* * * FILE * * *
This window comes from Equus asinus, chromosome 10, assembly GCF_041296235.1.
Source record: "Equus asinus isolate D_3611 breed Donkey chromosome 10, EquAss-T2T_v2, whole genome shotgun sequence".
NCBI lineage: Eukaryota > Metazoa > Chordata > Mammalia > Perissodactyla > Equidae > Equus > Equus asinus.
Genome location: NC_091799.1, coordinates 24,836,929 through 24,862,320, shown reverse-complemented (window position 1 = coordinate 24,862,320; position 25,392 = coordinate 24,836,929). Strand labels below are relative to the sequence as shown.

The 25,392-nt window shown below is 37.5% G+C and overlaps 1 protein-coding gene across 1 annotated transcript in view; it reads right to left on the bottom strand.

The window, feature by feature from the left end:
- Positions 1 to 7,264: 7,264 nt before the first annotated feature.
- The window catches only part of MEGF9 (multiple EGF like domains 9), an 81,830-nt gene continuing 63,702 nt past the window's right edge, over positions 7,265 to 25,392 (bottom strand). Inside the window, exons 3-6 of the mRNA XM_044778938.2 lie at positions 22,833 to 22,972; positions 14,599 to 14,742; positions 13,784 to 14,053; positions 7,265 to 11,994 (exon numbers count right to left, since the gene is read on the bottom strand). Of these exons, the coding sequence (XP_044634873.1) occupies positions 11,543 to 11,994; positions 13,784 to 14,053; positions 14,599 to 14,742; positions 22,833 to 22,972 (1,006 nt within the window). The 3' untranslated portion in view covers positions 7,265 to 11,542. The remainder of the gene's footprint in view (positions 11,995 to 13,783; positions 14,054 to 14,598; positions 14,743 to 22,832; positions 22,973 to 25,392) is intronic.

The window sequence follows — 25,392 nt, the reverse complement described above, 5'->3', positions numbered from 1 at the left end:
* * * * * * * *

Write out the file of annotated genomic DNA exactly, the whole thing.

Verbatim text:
This window comes from Equus asinus, chromosome 10, assembly GCF_041296235.1.
Source record: "Equus asinus isolate D_3611 breed Donkey chromosome 10, EquAss-T2T_v2, whole genome shotgun sequence".
NCBI lineage: Eukaryota > Metazoa > Chordata > Mammalia > Perissodactyla > Equidae > Equus > Equus asinus.
Genome location: NC_091799.1, coordinates 24,836,929 through 24,862,320, shown reverse-complemented (window position 1 = coordinate 24,862,320; position 25,392 = coordinate 24,836,929). Strand labels below are relative to the sequence as shown.

The 25,392-nt window shown below is 37.5% G+C and overlaps 1 protein-coding gene across 1 annotated transcript in view; it reads right to left on the bottom strand.

The window, feature by feature from the left end:
- Positions 1 to 7,264: 7,264 nt before the first annotated feature.
- The window catches only part of MEGF9 (multiple EGF like domains 9), an 81,830-nt gene continuing 63,702 nt past the window's right edge, over positions 7,265 to 25,392 (bottom strand). Inside the window, exons 3-6 of the mRNA XM_044778938.2 lie at positions 22,833 to 22,972; positions 14,599 to 14,742; positions 13,784 to 14,053; positions 7,265 to 11,994 (exon numbers count right to left, since the gene is read on the bottom strand). Of these exons, the coding sequence (XP_044634873.1) occupies positions 11,543 to 11,994; positions 13,784 to 14,053; positions 14,599 to 14,742; positions 22,833 to 22,972 (1,006 nt within the window). The 3' untranslated portion in view covers positions 7,265 to 11,542. The remainder of the gene's footprint in view (positions 11,995 to 13,783; positions 14,054 to 14,598; positions 14,743 to 22,832; positions 22,973 to 25,392) is intronic.

The window sequence follows — 25,392 nt, the reverse complement described above, 5'->3', positions numbered from 1 at the left end: